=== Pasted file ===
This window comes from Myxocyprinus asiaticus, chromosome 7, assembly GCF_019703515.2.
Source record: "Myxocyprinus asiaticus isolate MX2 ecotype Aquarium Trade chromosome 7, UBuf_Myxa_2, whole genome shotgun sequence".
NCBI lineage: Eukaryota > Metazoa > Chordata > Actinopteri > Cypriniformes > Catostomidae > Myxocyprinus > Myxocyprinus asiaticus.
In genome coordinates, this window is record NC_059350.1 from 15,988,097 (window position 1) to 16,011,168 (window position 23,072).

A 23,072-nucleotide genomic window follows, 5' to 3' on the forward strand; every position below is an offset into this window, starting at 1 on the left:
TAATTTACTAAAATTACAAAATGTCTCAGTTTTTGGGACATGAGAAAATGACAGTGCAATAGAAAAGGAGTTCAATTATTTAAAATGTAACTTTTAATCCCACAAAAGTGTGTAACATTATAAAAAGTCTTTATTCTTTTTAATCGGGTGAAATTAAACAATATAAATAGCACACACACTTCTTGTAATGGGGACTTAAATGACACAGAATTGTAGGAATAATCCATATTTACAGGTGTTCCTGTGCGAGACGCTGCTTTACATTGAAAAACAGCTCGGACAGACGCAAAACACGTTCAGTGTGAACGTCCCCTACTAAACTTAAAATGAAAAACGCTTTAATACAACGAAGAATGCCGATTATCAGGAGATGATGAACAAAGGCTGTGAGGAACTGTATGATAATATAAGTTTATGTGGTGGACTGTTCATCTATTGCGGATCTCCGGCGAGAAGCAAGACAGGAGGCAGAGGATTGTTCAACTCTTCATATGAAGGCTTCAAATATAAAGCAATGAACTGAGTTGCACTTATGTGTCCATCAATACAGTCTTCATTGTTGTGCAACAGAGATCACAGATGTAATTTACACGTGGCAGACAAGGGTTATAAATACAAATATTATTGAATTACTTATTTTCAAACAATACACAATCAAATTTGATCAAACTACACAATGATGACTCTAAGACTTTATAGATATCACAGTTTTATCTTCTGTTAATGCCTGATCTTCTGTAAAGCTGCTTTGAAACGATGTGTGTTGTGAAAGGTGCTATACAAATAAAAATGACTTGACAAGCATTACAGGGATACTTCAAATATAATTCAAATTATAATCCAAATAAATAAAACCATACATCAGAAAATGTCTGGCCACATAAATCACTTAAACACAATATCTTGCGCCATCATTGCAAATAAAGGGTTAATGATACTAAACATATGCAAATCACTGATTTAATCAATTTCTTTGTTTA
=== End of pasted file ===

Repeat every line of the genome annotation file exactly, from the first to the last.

This window comes from Myxocyprinus asiaticus, chromosome 7, assembly GCF_019703515.2.
Source record: "Myxocyprinus asiaticus isolate MX2 ecotype Aquarium Trade chromosome 7, UBuf_Myxa_2, whole genome shotgun sequence".
NCBI lineage: Eukaryota > Metazoa > Chordata > Actinopteri > Cypriniformes > Catostomidae > Myxocyprinus > Myxocyprinus asiaticus.
In genome coordinates, this window is record NC_059350.1 from 15,988,097 (window position 1) to 16,011,168 (window position 23,072).

A 23,072-nucleotide genomic window follows, 5' to 3' on the forward strand; every position below is an offset into this window, starting at 1 on the left:
TAATTTACTAAAATTACAAAATGTCTCAGTTTTTGGGACATGAGAAAATGACAGTGCAATAGAAAAGGAGTTCAATTATTTAAAATGTAACTTTTAATCCCACAAAAGTGTGTAACATTATAAAAAGTCTTTATTCTTTTTAATCGGGTGAAATTAAACAATATAAATAGCACACACACTTCTTGTAATGGGGACTTAAATGACACAGAATTGTAGGAATAATCCATATTTACAGGTGTTCCTGTGCGAGACGCTGCTTTACATTGAAAAACAGCTCGGACAGACGCAAAACACGTTCAGTGTGAACGTCCCCTACTAAACTTAAAATGAAAAACGCTTTAATACAACGAAGAATGCCGATTATCAGGAGATGATGAACAAAGGCTGTGAGGAACTGTATGATAATATAAGTTTATGTGGTGGACTGTTCATCTATTGCGGATCTCCGGCGAGAAGCAAGACAGGAGGCAGAGGATTGTTCAACTCTTCATATGAAGGCTTCAAATATAAAGCAATGAACTGAGTTGCACTTATGTGTCCATCAATACAGTCTTCATTGTTGTGCAACAGAGATCACAGATGTAATTTACACGTGGCAGACAAGGGTTATAAATACAAATATTATTGAATTACTTATTTTCAAACAATACACAATCAAATTTGATCAAACTACACAATGATGACTCTAAGACTTTATAGATATCACAGTTTTATCTTCTGTTAATGCCTGATCTTCTGTAAAGCTGCTTTGAAACGATGTGTGTTGTGAAAGGTGCTATACAAATAAAAATGACTTGACAAGCATTACAGGGATACTTCAAATATAATTCAAATTATAATCCAAATAAATAAAACCATACATCAGAAAATGTCTGGCCACATAAATCACTTAAACACAATATCTTGCGCCATCATTGCAAATAAAGGGTTAATGATACTAAACATATGCAAATCACTGATTTAATCAATTTCTTTGTTTA